4. Don't know where we say that our model supports a Dworkin view of judging.

Finally, the question "what would justices have to do on a career basis for Jeff's model not to support it?" Easy: vote inconsistently with their attitudes as measured prior to their coming on the Court.

Sean Wilson

You know what, Frank? I've been thinking about this, and I have become dumbfounded over something. This is like trying to chase a ghost. What Jeff (and unfortunately Bert to some extent) have said is that: (1) Yes, Jeff's work doesn't show an especially good model at the individual level of analysis (you will note that neither of them dispute this); (2) this is ok because aggregate analysis never attempted this as its goal; (3)we just overstated our case in a few pages in the book; and (4) oh by the way, our model supports a Dworkin view of judging and perhaps other ones too.

The problem with this maneuver from Jeff's point of view is that it conceeds the farm to pay the mortgage. For example, if the attitudinal model showed only that its ostensible competitor models were just as good, why is anyone even talking about this research? Why is it in the New York times? Why do law students care about the model? Mark Graber recently said that Jeff created an empirical model of realism. Did Dworkin do that, too? How can Jeff be with Dworkin, the realists, John Austin, the critical legal studies people, and the pragmatists all at the same time? What would justices have to do on a career basis for Jeff's model not to support it?

You know, statistics and metaphysics really don't mix. You have the data at the level you observed it, and it says what it says. It really doesn't say anything else. And what it says is: "so so."

frank cross

I think both approaches are perfectly legitimate, you just need to be transparent about what you are doing.

I think Sean's legitimate complaint is that the S/S results were sometimes misused in their description.

Sean Wilson

Jeff, let me offer now my reply to you, not Bert. First, your R-squared is manufactured by the fact that you aggregated a binary variable. That is quite clearly explained here:


In a binary model, what drives the fit downward are justices that do not systemically affiliate with your measure of bias. When you aggregate the data, you transform non-directional justices into optimally-biased justices. Hence, what you have done from the standpoint of model specification is to create a model that treats people who do not favor liberal outcomes (50% liberal) the same in terms of bias as those do favor or not favor such outcomes (those who vote 80% or 20% liberal). This is objectionable not only because it leaves justices no way to vote throughout their career to avoid the claim of bias, but also because bias is supposed to be an empirically observed phenomenon, not a manufactured one. You have a binary variable that you have chosen not to analyze. That is very strange. Instead you analyze a summary statistic and pretend that you have a good fitting model. In truth, your model has an anemic fit. This is demonstrated here:


And also here:


Finally, yor R-squared even in an ecological model is only 41%. The only way you can get it higher is by cherry-picking justices. You just don't have a model that produces the level of explanation that you want.

Sean Wilson

Jeff -- Bert Kritzer's post did not deal with issue appropriately. Just so ELS readers can see the problem, I've posted my reply to Bert below:

.. just so there is no confusion, the R-squared between "aggregates" from 1946-2004 is 41%, but it is driven by only 12.5% of the votes. Here is the analysis on that:


Stated another way, on its own terms the aggregate model reports that only 12.5% of votes are necessary to change the liberal index by 41%. This is what was not understood by many political science scholars. The R-squared in an ecological model explains only the variance in the numbers that comprise an index, not the variance in the votes. Hence, statements such as these are factually incorrect:

When it turned out that [Segal and Spaeth] could explain more than 60 percent of the variation in civil liberties votes based solely on the justices’ policy preferences, the researchers concluded that justices come to the bench with a set of policy preferences, which they pursue through their votes, at least in civil liberties cases.”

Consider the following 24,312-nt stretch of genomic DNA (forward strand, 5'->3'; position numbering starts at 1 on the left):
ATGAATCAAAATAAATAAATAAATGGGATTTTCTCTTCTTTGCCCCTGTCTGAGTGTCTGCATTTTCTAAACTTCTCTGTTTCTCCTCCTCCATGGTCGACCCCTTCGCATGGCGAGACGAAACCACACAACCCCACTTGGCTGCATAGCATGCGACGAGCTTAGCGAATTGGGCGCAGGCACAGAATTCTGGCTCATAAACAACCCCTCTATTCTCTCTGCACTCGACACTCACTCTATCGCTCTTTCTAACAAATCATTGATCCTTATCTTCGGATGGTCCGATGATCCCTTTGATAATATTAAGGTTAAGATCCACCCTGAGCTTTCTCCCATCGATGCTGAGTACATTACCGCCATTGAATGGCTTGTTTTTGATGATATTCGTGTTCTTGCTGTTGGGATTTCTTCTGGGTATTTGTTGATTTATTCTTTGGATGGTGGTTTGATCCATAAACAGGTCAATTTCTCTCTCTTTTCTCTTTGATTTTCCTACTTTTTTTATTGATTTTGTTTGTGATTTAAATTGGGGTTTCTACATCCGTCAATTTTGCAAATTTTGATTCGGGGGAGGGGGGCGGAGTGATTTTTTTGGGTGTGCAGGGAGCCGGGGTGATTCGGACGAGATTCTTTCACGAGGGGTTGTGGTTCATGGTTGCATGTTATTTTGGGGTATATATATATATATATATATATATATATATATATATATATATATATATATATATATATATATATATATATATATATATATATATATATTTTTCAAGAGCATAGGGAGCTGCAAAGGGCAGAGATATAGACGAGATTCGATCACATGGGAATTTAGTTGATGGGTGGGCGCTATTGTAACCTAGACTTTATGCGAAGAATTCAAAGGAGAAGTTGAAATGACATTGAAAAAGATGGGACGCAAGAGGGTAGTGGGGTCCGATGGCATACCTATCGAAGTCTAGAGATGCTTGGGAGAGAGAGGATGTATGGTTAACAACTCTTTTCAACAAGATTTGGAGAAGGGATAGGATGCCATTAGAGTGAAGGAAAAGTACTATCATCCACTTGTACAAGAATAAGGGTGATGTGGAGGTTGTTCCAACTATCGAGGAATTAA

The truth is that the amount of variation in the votes that political science can attribute to a propensity for political direction -- assuming one wants to rely upon a dichotomous model -- is about 24%. (For today's Court, the number is about 9%). That's not to say that this level is or is not what a better model might show; it is only to state what is empirically accurate. So I would say that there is plenty that is "news," at least so far as the publications of political science reveal.

I also hope that "turning down the temperature" is not equated with "do not show people this error." If there is a more kind way to show the mistake, I'm all for it. But I think we have an obligation not to tell graduate students and other academics that our models explain 60% or more of what the Court does in civil liberties or any area of voting. At least not until we have a model that does that.


Dr. Sean Wilson, Esq.
Penn State University

Jeffrey Segal

As noted, here are Bert Kritzer's comments from the lawcourt's listserv, reprinted with Bert's permission.

The issue being discussed on the listserve is how well does some measure of judicial attitudes explain judicial behavior?; That question can be asked at two levels: in the aggregate for a given judge and at the level of the individual case for individual judges. These are different questions, complicated by the fact that for one we typically do an OLS regression and for the other we do logistic regression.
Comparing fit statistics across these two methods is at best an approximation. Moreover, aggregate patterns are always better explained than are individual level patterns because in the aggregation process randomness cancels out. There are really two different questions here: how do we explain a judge's specific votes and how do we explain a judge's pattern of voting? Most people are smart enough to understand the difference.

So, if you take Segal Spaeth's search and seizure data (from SCAM) and run a simple regression (OLS) at the level of justice-vote (n=1550), you get and R2 of .205 (which goes up to .275 if you add in the usual control variables). If you run logistic regression and look at the R2 analogues that you can compute from logistic regression, the values are in the same general range. For research on individual level behavior, this is quite good.
If you aggregate the data and compute the percentage of the time each justice upholds the search, and then run a regression predicting this vote pattern using the justice's attitude as the sole predictor, you get an R2 of .741 (n=15 for fifteen justices included in the data set). For aggregate level analyses, this is the level of relationship I would expect to see.
None of this is news or surprising.